Following the prosecution of the Vegas in state court the brothers made a determination to testify against the appellant. At Rios' trial the Government's case was primarily constructed through the testimony of the Vega brothers and Kenneth Bonney, an immunized witness who owned the land on which the mobile home sat. IV R. 411, 438-39; V R. 473-74.

Appellant testified at his trial, admitted that he knew the parties involved in the incident, but denied all involvement in the drug transaction. The credibility of these witnesses became the most critical issue for the jury to resolve.

Page 1339

I

The claim of error in failing to give a limiting instruction

on the use of coconspirator's statements

We turn first to appellant's claim that the trial court erred in failing to instruct the jury on the circumstances under which it could consider the declarations of appellant's alleged coconspirators as evidence against him.

Throughout the trial there was testimony concerning out-of-court statements made by certain alleged coconspirators. Initially Eddie Vega's testimony about Leo Valenzuela's out-of-court statements was admitted over defense objection without explanation by the trial court. III R. 65. Subsequently the trial court permitted a continuing objection to testimony concerning "any statements made by Mr. Juan Rios or Mr. Valenzuela." 3 Moments later, defense counsel asked the court whether it was going to apply the prior ruling to the hearsay statements of Albert Vega. After the prosecutor told the court that "(i)t's a part of the conspiracy," the testimony was admitted. III R. 85-86. Other similar statements were admitted during the Government's case-in-chief, apparently on the theory that the statements were made by coconspirators during the course and in furtherance of the conspiracy. 4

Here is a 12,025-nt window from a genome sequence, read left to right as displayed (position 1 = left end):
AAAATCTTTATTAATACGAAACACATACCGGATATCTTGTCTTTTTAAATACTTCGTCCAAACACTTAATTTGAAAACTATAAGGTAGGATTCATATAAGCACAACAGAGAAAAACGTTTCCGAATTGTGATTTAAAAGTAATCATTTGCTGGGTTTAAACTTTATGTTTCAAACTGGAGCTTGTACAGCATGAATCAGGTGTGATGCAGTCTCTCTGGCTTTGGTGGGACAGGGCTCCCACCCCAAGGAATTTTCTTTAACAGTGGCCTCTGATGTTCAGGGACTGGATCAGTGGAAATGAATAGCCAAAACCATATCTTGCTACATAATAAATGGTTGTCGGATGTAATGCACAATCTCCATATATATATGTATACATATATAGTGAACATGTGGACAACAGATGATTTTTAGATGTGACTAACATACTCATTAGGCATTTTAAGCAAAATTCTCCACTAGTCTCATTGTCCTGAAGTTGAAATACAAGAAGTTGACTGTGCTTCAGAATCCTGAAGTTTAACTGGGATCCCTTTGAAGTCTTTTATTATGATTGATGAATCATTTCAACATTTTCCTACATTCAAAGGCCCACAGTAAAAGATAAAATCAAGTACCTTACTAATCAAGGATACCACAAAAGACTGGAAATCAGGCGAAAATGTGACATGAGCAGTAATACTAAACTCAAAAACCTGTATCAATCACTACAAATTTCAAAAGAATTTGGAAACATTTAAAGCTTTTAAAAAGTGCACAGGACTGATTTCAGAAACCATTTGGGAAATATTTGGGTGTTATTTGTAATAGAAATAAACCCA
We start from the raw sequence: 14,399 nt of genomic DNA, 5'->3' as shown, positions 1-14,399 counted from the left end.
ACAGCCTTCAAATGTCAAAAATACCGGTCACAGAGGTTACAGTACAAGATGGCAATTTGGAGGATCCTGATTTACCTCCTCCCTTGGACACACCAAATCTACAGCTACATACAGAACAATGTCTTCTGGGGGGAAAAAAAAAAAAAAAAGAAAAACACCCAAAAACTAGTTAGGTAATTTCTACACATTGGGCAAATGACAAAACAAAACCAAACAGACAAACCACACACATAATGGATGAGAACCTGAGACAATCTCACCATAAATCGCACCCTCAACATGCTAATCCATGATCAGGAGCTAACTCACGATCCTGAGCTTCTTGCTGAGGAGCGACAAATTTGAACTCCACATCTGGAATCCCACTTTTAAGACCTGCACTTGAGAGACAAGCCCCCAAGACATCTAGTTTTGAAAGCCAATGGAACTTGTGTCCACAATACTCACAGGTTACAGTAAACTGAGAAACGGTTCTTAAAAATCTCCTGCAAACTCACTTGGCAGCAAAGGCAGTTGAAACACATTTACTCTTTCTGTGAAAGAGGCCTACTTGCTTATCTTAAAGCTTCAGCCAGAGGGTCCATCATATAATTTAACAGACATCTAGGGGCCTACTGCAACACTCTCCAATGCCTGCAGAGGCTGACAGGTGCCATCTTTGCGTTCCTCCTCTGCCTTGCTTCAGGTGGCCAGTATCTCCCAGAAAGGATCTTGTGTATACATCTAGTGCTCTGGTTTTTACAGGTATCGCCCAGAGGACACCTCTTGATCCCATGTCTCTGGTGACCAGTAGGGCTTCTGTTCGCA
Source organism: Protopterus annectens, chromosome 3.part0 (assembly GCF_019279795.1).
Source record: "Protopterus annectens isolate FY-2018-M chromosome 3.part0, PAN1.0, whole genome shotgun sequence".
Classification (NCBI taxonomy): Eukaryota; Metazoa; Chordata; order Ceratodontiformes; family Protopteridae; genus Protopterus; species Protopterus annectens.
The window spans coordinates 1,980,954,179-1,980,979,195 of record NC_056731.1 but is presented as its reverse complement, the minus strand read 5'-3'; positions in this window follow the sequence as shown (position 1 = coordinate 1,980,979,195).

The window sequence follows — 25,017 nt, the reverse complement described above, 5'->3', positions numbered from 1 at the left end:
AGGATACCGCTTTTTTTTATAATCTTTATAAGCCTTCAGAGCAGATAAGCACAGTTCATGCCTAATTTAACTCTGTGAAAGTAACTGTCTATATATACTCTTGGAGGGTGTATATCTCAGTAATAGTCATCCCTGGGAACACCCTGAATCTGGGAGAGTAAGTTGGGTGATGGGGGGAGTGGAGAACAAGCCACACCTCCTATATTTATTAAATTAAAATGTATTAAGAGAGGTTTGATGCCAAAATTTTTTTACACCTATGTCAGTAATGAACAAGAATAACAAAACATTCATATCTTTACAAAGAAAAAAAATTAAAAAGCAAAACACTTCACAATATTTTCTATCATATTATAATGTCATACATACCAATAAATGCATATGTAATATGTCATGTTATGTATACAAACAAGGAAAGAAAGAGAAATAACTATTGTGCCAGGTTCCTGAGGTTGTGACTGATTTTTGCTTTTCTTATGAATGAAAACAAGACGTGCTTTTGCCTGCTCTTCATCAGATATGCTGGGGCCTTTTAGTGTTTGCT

At no time during the presentation of this testimony did defense counsel ask the district court for a cautionary instruction to the jury; nor did the trial court, Sua sponte, give such an instruction. More importantly, however, the trial court never made an explicit determination for the record regarding the admissibility of the statements; nor did it specify the reasons for rejecting the last paragraph of the appellant's requested jury instruction concerning the proper use of coconspirators' actions and declarations. 5

On this appeal, the Government acknowledges that the trial court never specifically instructed the jury at any time during the trial on the conditions which had to be satisfied for evidence of the acts and statements of others to be considered in deciding the guilt of appellant. Brief of the Appellee at 40. Instead it basically contends that defense counsel's request for a limiting instruction was untimely because it was not made during the course of the trial; that a general cautionary instruction at the end of the trial is "superfluous" when the independent evidence of a defendant's involvement